MAY I tell you something about writing?

Because it’s Memorial Day and my parents are visiting and my creative energy is pretty consumed with a rewrite, I’d love to share a previous post (originally HERE), an oldie but a goodie, about how I overcome the dreaded writer’s block.

Writers Block

My Miracle Cures…

1. I eat. Sometimes healthfully. Sometimes not. Often Bottle Caps, my drug candy of choice. 

2. I read. Books on craft. Young adult fiction. Entertainment Weekly. Whatever.

3. I exercise. Run, walk, bike, yoga–anything weather appropriate.

4. I hang with my daughter. We color. We play Princesses. We make beaded necklaces. Anything creative and fun.

5. I brainstorm with my husband. His ideas are sometimes random and unusable, but he thinks outside the box and he’s an amazing sounding board. Also very supportive.

6. I write drivel. I type out sweeping descriptions of the setting. I fill in backstory. I let my characters have meaningless conversations. Sometimes they just make-out. This stuff almost always gets the cut, but it often helps to get good words flowing.

7. And, perhaps most helpfully, I plot. Or replot. Because when I’m blocked, it’s usually because I’ve taken a wrong turn. I’ve written something wrong earlier on, and that something needs to be identified and corrected.

Tell me: What are your cures for writer’s block?

{Oh! Don’t forget to enter my Reading is Sexy Giveaway if you haven’t already! It ends tomorrow at midnight!}


22 thoughts on “MAY I tell you something about writing?

  1. Sara McClung says:

    Those sound very similar to how I break writer’s block!! Well, except playing with my daughter, as I don’t have one of those yet 🙂 And replace bottle caps with twizzlers.

    I also drink red bull when I’m stuck. Something about the extra burst of energy sometimes pushes my thoughts through the barrier…

    • katyupperman says:

      Yum. Twizzlers actually sound really good right now… Perhaps I need a new writing candy. 🙂 And I bet you play with your kitties when you’re stuck. Whatever works, right?

    • katyupperman says:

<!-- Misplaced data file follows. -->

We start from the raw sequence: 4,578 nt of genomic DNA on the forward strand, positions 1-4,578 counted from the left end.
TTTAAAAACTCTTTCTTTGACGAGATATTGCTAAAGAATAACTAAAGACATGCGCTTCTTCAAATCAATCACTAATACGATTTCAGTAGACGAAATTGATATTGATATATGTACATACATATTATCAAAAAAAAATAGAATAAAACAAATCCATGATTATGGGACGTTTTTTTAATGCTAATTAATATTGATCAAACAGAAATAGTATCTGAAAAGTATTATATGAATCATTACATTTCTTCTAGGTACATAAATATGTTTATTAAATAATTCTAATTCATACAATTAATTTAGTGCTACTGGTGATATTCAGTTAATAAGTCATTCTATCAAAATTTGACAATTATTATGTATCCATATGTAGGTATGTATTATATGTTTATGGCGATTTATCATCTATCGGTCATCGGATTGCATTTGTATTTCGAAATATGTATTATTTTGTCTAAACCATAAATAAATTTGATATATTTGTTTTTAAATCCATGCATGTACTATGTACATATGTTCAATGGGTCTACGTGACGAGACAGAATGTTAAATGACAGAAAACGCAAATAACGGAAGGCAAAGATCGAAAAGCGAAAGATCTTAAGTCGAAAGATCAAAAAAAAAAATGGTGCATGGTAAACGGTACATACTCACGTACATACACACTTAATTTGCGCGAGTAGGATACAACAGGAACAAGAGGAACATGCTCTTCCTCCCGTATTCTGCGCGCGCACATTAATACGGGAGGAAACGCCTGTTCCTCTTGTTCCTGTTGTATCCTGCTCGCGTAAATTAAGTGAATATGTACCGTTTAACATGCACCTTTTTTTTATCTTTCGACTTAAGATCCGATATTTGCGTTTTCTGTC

For me, it’s just a way of stepping back for a little break. It clears my head and gives me a burst of energy. I’ll do whatever it takes!

  2. Lynn Rush says:

    LOVE that picture. I’m so going to post that on Pinterest! LOVE IT! I exercise when the words don’t flow smoothly. A long bike ride or run usually help me sort through the muck cluttering my thoughts.

  3. Carrie-Anne says:

    I usually just move to another project so my spark doesn’t die out or feel forced. Sometimes it’s good to break from your characters and their stories for awhile too and not write about any of them. The spark is always stronger when I come back after a nice break.

    • katyupperman says:

      That’s really wise, Carrie-Anne. For some reason I have it stuck in my head that I can’t work on two projects simultaneously, which is actually very silly. I think I’ll try your tip the next time I’m feeling blocked. (Which I’m sure will be any second now!)

  4. Jeremy Bates says:

    You say you write drivel. lol For me, I believe in spewing or vomiting out words and thoughts and then going from there. Too often my mind is pouring thoughts out in staccato fashion and my fingers cannot keep up. Vomit some and see what happens. Forget the spelling and editing for now. Purge!

    • katyupperman says:

      It’s so hard for me to forget about spelling and editing and perfection sometimes, but when I can get into that zone of just typing and not really thinking, it’s such an awesome feeling!

  5. Laura Hughes (@MittensMorgul) says:

    I do most of these things, though my daughter is a little old for princesses. We often play a game together. Sometimes I crochet. The repetitive nature of it seems to jump start my brain. Making the stitches fades to the background, and I focus on the characters instead.

    To that end, I’ve made a six-foot long scarf in the last two days… Hopefully the writing will pick up soon!

    • katyupperman says:

      Well, at least the crocheting is productive in its own right. The repetitive nature thing totally makes sense. There was a time when I knew how to knit… Maybe I should pick that up again?

  6. Angie Rayfield says:

    Holy cow – I saw this and immediately thought “Does she have a little tiny camera attached to my computer watching me pretending I’m getting something written?” At which point, I put a sticky note over the built-in webcam, just in case….

    I have no decent cure for writer’s block. Sometimes I set a timer and then just start writing whatever random stuff comes floating through my head until time runs out; that sometimes seems to clear the ‘logjam’ and get things moving again. Other times, I go with the just step away from it and do something else entirely method, which seems to be like figuring out a detour around a traffic jam.

    And sometimes I just say ‘the heck with it’ and eat ice cream. It doesn’t accomplish anything, but hey, it’s ice cream.

    • katyupperman says:

      Hey, I think those are all awesome ideas for beating writer’s block. Funny how one method might be helpful one day, but not at all useful the next. 🙂 And no, I promise I’m not spying on you!

  7. Jodi Kendall (@Jodi_Kendall) says:

    Just going for a walk or run does wonders for my writer’s block. Or sometimes I’ll plan inspiration days somewhere (museum, art gallery opening, aquarium…) and just bring a moleskin along with me. It’s amazing what getting out of my apartment will do to clear my head.

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